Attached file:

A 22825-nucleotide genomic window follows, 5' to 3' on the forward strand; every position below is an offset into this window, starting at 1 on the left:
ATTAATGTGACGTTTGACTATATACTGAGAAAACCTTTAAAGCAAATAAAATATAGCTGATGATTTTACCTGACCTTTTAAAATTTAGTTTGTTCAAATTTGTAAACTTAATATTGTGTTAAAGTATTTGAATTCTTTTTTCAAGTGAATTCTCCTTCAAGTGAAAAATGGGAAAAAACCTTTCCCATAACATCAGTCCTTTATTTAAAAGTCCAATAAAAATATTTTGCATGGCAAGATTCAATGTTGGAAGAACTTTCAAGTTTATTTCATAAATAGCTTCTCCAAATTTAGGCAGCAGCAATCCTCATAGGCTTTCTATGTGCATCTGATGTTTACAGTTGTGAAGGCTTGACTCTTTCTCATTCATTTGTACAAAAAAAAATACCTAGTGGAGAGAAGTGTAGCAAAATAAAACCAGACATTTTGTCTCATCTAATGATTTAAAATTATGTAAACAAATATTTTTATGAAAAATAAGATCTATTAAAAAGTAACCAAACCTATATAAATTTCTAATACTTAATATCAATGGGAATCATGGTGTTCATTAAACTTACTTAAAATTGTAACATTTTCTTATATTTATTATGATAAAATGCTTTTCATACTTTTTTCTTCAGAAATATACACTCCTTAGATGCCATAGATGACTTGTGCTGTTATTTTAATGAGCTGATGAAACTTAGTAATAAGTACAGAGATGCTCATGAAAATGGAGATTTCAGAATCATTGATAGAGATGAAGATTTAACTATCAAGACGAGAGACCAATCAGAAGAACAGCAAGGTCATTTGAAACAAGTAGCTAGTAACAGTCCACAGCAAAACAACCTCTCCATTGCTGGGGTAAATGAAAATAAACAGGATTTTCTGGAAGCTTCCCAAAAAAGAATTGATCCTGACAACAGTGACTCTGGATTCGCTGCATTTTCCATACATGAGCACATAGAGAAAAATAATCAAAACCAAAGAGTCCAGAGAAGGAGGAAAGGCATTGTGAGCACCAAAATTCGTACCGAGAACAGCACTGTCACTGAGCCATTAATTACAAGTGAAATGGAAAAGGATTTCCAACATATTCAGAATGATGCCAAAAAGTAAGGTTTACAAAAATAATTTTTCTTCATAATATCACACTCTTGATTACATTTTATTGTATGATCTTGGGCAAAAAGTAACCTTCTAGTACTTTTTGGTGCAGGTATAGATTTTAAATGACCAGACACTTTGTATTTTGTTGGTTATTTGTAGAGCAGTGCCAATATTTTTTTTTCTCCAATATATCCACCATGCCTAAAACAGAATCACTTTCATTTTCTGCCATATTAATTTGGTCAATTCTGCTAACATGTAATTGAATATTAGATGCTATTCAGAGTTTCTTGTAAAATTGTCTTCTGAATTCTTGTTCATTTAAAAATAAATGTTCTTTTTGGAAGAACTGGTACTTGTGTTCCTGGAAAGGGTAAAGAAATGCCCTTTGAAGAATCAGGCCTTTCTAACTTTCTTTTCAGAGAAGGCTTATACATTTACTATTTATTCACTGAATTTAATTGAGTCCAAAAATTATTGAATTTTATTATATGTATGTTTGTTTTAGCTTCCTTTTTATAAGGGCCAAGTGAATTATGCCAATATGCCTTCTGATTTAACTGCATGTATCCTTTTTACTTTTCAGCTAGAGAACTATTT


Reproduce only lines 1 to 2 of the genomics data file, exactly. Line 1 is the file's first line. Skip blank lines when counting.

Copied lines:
A 22825-nucleotide genomic window follows, 5' to 3' on the forward strand; every position below is an offset into this window, starting at 1 on the left:
ATTAATGTGACGTTTGACTATATACTGAGAAAACCTTTAAAGCAAATAAAATATAGCTGATGATTTTACCTGACCTTTTAAAATTTAGTTTGTTCAAATTTGTAAACTTAATATTGTGTTAAAGTATTTGAATTCTTTTTTCAAGTGAATTCTCCTTCAAGTGAAAAATGGGAAAAAACCTTTCCCATAACATCAGTCCTTTATTTAAAAGTCCAATAAAAATATTTTGCATGGCAAGATTCAATGTTGGAAGAACTTTCAAGTTTATTTCATAAATAGCTTCTCCAAATTTAGGCAGCAGCAATCCTCATAGGCTTTCTATGTGCATCTGATGTTTACAGTTGTGAAGGCTTGACTCTTTCTCATTCATTTGTACAAAAAAAAATACCTAGTGGAGAGAAGTGTAGCAAAATAAAACCAGACATTTTGTCTCATCTAATGATTTAAAATTATGTAAACAAATATTTTTATGAAAAATAAGATCTATTAAAAAGTAACCAAACCTATATAAATTTCTAATACTTAATATCAATGGGAATCATGGTGTTCATTAAACTTACTTAAAATTGTAACATTTTCTTATATTTATTATGATAAAATGCTTTTCATACTTTTTTCTTCAGAAATATACACTCCTTAGATGCCATAGATGACTTGTGCTGTTATTTTAATGAGCTGATGAAACTTAGTAATAAGTACAGAGATGCTCATGAAAATGGAGATTTCAGAATCATTGATAGAGATGAAGATTTAACTATCAAGACGAGAGACCAATCAGAAGAACAGCAAGGTCATTTGAAACAAGTAGCTAGTAACAGTCCACAGCAAAACAACCTCTCCATTGCTGGGGTAAATGAAAATAAACAGGATTTTCTGGAAGCTTCCCAAAAAAGAATTGATCCTGACAACAGTGACTCTGGATTCGCTGCATTTTCCATACATGAGCACATAGAGAAAAATAATCAAAACCAAAGAGTCCAGAGAAGGAGGAAAGGCATTGTGAGCACCAAAATTCGTACCGAGAACAGCACTGTCACTGAGCCATTAATTACAAGTGAAATGGAAAAGGATTTCCAACATATTCAGAATGATGCCAAAAAGTAAGGTTTACAAAAATAATTTTTCTTCATAATATCACACTCTTGATTACATTTTATTGTATGATCTTGGGCAAAAAGTAACCTTCTAGTACTTTTTGGTGCAGGTATAGATTTTAAATGACCAGACACTTTGTATTTTGTTGGTTATTTGTAGAGCAGTGCCAATATTTTTTTTTCTCCAATATATCCACCATGCCTAAAACAGAATCACTTTCATTTTCTGCCATATTAATTTGGTCAATTCTGCTAACATGTAATTGAATATTAGATGCTATTCAGAGTTTCTTGTAAAATTGTCTTCTGAATTCTTGTTCATTTAAAAATAAATGTTCTTTTTGGAAGAACTGGTACTTGTGTTCCTGGAAAGGGTAAAGAAATGCCCTTTGAAGAATCAGGCCTTTCTAACTTTCTTTTCAGAGAAGGCTTATACATTTACTATTTATTCACTGAATTTAATTGAGTCCAAAAATTATTGAATTTTATTATATGTATGTTTGTTTTAGCTTCCTTTTTATAAGGGCCAAGTGAATTATGCCAATATGCCTTCTGATTTAACTGCATGTATCCTTTTTACTTTTCAGCTAGAGAACTATTT